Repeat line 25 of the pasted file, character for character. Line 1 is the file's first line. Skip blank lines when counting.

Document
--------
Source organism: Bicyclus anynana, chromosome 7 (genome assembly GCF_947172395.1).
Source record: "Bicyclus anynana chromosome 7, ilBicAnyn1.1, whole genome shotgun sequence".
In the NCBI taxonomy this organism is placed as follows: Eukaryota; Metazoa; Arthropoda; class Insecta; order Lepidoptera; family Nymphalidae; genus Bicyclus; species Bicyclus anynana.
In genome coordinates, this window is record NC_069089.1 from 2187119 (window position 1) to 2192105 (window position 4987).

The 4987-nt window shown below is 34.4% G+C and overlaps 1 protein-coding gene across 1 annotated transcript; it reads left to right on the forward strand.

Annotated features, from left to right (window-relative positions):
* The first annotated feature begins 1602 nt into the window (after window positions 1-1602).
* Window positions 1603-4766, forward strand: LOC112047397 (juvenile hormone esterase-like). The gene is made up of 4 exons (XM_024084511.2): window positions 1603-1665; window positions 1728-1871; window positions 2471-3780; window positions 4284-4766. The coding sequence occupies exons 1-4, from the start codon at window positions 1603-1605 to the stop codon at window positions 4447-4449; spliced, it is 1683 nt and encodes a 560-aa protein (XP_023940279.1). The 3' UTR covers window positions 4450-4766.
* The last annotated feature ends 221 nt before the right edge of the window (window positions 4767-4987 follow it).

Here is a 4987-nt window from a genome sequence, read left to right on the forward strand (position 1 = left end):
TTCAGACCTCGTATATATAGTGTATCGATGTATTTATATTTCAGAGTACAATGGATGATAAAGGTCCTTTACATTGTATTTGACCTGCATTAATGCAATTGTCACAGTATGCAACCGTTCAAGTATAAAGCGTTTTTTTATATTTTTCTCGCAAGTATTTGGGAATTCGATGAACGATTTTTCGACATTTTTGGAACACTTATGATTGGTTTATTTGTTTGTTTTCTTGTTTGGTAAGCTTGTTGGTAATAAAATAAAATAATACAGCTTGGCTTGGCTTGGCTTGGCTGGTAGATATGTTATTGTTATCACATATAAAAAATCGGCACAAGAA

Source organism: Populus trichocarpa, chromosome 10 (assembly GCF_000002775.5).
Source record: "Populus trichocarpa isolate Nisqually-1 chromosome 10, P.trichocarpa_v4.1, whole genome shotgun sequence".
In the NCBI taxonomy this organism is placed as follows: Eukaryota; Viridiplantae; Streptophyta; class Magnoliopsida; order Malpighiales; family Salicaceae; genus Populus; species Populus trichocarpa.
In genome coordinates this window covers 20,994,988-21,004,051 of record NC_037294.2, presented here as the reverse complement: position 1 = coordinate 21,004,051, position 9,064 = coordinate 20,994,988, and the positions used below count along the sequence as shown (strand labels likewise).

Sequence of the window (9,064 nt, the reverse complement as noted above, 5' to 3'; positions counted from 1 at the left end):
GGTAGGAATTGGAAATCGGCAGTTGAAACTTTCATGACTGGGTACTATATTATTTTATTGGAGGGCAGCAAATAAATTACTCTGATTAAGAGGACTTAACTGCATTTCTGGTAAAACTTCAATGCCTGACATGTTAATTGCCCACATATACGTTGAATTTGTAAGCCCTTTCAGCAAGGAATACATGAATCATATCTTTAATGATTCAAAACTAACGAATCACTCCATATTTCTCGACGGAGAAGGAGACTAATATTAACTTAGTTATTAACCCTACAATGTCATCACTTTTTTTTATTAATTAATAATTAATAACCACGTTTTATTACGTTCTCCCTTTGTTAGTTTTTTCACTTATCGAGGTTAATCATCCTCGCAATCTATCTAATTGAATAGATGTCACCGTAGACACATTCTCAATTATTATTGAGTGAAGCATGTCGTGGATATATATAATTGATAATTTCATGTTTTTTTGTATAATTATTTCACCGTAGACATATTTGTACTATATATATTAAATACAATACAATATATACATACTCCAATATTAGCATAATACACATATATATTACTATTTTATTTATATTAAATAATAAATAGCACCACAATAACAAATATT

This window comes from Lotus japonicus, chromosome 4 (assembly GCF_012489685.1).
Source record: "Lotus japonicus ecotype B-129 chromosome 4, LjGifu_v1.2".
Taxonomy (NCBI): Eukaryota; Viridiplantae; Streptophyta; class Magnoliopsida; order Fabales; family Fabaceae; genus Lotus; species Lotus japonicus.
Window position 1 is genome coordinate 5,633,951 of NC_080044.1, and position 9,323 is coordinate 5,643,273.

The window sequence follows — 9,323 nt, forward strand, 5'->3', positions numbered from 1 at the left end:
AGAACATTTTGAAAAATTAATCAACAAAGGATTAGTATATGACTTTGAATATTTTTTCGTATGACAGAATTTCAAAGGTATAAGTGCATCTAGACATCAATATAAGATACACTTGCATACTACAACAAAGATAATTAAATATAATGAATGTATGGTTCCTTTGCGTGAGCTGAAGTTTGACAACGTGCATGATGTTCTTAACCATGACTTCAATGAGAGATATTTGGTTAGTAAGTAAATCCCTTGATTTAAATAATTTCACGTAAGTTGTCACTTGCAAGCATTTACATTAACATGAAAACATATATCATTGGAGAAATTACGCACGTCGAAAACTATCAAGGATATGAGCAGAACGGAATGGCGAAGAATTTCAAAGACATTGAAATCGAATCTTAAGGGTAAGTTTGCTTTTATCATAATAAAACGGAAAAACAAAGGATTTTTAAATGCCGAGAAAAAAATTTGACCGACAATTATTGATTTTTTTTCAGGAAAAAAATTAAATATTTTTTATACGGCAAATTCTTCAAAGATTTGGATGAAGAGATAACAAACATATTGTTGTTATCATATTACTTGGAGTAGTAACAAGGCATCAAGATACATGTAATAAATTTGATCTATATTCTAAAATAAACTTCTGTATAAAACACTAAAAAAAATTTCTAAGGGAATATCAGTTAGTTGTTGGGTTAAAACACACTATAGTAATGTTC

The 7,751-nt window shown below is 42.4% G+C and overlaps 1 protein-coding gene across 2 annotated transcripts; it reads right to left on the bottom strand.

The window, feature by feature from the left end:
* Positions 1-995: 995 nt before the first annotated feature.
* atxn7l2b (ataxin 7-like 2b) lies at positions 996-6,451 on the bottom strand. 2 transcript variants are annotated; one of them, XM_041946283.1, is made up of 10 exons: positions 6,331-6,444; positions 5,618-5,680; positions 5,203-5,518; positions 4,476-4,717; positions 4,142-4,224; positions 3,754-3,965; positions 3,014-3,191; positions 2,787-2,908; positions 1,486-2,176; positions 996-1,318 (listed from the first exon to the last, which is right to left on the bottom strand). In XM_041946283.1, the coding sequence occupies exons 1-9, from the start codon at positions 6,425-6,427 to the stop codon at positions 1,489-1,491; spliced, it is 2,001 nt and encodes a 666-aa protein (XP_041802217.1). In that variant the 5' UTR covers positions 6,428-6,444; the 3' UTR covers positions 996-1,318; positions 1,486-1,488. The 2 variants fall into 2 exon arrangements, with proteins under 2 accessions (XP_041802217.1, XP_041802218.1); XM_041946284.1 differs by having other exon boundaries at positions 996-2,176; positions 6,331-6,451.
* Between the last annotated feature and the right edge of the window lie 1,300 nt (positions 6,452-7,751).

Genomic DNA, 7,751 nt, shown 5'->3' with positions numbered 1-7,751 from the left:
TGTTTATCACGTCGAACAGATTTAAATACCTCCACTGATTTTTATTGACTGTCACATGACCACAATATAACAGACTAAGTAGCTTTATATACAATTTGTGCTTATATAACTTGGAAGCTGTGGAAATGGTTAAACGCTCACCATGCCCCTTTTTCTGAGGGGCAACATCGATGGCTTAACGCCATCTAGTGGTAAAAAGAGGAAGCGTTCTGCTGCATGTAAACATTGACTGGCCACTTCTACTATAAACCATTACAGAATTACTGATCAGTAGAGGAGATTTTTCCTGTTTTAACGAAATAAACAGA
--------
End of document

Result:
The window, feature by feature from the left end: